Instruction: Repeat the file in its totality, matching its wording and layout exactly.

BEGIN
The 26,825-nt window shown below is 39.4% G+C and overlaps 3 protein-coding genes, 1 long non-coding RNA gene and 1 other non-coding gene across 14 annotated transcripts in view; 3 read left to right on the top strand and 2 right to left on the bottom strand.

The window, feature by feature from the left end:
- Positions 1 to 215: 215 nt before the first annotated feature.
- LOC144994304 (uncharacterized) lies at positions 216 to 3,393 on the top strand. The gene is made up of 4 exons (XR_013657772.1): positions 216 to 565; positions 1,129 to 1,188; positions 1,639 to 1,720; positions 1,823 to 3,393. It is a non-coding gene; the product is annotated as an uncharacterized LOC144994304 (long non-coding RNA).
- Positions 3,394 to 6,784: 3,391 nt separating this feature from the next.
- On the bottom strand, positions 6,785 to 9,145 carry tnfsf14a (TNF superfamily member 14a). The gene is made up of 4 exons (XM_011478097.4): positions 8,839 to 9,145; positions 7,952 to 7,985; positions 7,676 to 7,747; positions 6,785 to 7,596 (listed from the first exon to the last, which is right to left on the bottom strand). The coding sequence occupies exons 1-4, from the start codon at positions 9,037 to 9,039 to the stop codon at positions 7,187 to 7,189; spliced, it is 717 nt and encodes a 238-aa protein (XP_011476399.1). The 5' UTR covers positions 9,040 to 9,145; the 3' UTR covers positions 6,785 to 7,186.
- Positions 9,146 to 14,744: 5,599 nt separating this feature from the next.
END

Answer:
The 26,825-nt window shown below is 39.4% G+C and overlaps 3 protein-coding genes, 1 long non-coding RNA gene and 1 other non-coding gene across 14 annotated transcripts in view; 3 read left to right on the top strand and 2 right to left on the bottom strand.

The window, feature by feature from the left end:
- Positions 1 to 215: 215 nt before the first annotated feature.
- LOC144994304 (uncharacterized) lies at positions 216 to 3,393 on the top strand. The gene is made up of 4 exons (XR_013657772.1): positions 216 to 565; positions 1,129 to 1,188; positions 1,639 to 1,720; positions 1,823 to 3,393. It is a non-coding gene; the product is annotated as an uncharacterized LOC144994304 (long non-coding RNA).
- Positions 3,394 to 6,784: 3,391 nt separating this feature from the next.
- On the bottom strand, positions 6,785 to 9,145 carry tnfsf14a (TNF superfamily member 14a). The gene is made up of 4 exons (XM_011478097.4): positions 8,839 to 9,145; positions 7,952 to 7,985; positions 7,676 to 7,747; positions 6,785 to 7,596 (listed from the first exon to the last, which is right to left on the bottom strand). The coding sequence occupies exons 1-4, from the start codon at positions 9,037 to 9,039 to the stop codon at positions 7,187 to 7,189; spliced, it is 717 nt and encodes a 238-aa protein (XP_011476399.1). The 5' UTR covers positions 9,040 to 9,145; the 3' UTR covers positions 6,785 to 7,186.
- Positions 9,146 to 14,744: 5,599 nt separating this feature from the next.